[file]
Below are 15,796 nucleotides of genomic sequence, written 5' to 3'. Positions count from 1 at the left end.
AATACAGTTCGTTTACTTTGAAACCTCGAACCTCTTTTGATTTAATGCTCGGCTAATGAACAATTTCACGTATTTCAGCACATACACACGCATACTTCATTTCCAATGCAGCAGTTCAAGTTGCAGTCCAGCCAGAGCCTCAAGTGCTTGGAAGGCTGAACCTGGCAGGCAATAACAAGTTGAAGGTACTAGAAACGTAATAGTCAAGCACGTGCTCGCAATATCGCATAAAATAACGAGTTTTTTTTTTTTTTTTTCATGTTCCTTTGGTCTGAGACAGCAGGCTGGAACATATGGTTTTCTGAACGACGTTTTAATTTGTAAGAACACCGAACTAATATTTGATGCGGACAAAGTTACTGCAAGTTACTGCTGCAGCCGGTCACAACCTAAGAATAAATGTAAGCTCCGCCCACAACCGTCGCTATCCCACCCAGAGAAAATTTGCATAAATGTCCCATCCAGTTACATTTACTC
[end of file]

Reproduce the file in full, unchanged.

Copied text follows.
Below are 15,796 nucleotides of genomic sequence, written 5' to 3'. Positions count from 1 at the left end.
AATACAGTTCGTTTACTTTGAAACCTCGAACCTCTTTTGATTTAATGCTCGGCTAATGAACAATTTCACGTATTTCAGCACATACACACGCATACTTCATTTCCAATGCAGCAGTTCAAGTTGCAGTCCAGCCAGAGCCTCAAGTGCTTGGAAGGCTGAACCTGGCAGGCAATAACAAGTTGAAGGTACTAGAAACGTAATAGTCAAGCACGTGCTCGCAATATCGCATAAAATAACGAGTTTTTTTTTTTTTTTTTCATGTTCCTTTGGTCTGAGACAGCAGGCTGGAACATATGGTTTTCTGAACGACGTTTTAATTTGTAAGAACACCGAACTAATATTTGATGCGGACAAAGTTACTGCAAGTTACTGCTGCAGCCGGTCACAACCTAAGAATAAATGTAAGCTCCGCCCACAACCGTCGCTATCCCACCCAGAGAAAATTTGCATAAATGTCCCATCCAGTTACATTTACTC